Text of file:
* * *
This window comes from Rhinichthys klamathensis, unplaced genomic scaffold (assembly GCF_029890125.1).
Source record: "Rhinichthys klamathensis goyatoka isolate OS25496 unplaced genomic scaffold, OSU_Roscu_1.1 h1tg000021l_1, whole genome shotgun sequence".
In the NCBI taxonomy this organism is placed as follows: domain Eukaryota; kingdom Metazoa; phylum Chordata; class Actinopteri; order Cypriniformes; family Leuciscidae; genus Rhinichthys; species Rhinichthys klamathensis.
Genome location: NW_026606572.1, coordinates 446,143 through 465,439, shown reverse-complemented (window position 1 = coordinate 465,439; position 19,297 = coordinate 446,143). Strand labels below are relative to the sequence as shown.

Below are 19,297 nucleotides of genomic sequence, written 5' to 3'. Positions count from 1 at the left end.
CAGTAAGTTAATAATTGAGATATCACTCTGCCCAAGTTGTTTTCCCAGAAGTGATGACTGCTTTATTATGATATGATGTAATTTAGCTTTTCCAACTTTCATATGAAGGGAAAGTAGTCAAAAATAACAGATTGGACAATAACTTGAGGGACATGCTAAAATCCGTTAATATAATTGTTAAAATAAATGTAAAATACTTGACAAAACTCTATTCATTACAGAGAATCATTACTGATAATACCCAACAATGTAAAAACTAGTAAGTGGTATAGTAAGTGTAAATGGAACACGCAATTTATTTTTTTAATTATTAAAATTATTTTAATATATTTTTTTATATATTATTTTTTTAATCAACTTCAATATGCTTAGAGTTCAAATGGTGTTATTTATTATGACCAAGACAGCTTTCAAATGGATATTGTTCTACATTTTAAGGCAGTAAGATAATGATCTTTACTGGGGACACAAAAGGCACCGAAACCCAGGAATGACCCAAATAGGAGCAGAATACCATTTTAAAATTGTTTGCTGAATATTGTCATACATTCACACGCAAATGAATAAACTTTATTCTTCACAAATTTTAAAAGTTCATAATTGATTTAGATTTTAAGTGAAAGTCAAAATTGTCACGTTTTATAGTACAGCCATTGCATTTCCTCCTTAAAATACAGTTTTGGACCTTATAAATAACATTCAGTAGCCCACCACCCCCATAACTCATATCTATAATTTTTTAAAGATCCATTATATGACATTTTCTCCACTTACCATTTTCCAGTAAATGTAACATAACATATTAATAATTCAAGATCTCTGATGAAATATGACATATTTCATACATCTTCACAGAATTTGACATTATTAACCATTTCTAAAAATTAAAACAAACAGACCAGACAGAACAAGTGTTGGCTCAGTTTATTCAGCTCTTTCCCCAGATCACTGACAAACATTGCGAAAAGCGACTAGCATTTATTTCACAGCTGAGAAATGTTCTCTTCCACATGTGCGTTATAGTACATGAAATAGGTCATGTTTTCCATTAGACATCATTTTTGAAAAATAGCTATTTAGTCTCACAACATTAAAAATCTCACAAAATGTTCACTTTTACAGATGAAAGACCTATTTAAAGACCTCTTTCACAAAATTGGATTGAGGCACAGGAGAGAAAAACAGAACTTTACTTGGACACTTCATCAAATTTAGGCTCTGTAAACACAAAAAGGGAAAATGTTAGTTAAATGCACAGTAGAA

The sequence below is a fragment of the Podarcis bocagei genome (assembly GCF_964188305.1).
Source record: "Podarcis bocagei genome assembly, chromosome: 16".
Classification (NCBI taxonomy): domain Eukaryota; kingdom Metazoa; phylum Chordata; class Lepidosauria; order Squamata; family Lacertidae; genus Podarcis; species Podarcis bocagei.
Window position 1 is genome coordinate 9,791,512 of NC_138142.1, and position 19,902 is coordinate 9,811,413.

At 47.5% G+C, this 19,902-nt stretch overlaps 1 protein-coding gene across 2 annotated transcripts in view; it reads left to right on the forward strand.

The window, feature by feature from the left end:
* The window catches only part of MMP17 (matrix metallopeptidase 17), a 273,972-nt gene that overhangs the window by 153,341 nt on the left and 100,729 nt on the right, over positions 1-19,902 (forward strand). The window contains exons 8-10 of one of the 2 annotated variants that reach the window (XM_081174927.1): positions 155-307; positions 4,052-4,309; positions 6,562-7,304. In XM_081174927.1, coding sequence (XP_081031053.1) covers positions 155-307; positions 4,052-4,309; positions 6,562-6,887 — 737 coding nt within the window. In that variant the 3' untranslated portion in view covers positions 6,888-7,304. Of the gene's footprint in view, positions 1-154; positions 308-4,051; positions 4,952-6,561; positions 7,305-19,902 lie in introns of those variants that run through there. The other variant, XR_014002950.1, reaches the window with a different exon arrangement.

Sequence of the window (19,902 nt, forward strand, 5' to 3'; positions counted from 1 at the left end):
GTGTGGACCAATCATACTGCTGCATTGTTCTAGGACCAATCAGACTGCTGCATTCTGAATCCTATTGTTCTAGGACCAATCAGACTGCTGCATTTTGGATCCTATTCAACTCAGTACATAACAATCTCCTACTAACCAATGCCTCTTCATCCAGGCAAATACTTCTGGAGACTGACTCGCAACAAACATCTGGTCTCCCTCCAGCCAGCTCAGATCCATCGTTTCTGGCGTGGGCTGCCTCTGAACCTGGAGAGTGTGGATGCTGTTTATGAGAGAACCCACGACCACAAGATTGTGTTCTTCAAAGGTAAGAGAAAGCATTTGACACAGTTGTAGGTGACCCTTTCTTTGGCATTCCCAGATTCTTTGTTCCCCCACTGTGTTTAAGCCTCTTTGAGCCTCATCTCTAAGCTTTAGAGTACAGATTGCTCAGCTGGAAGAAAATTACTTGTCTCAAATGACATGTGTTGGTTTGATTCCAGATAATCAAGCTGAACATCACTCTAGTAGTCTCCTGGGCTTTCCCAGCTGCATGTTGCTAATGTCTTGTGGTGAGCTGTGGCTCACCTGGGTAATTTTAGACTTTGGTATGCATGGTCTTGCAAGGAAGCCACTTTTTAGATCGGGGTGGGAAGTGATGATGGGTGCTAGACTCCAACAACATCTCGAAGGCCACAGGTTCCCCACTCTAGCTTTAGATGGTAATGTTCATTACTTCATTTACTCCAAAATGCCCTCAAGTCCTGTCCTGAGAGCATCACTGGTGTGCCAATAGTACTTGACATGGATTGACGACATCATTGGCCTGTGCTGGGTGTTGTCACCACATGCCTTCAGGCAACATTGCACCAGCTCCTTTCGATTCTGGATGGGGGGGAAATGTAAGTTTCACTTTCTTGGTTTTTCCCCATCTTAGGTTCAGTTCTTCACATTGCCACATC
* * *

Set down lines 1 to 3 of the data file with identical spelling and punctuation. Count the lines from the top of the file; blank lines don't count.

This window comes from Rhinichthys klamathensis, unplaced genomic scaffold (assembly GCF_029890125.1).
Source record: "Rhinichthys klamathensis goyatoka isolate OS25496 unplaced genomic scaffold, OSU_Roscu_1.1 h1tg000021l_1, whole genome shotgun sequence".
In the NCBI taxonomy this organism is placed as follows: domain Eukaryota; kingdom Metazoa; phylum Chordata; class Actinopteri; order Cypriniformes; family Leuciscidae; genus Rhinichthys; species Rhinichthys klamathensis.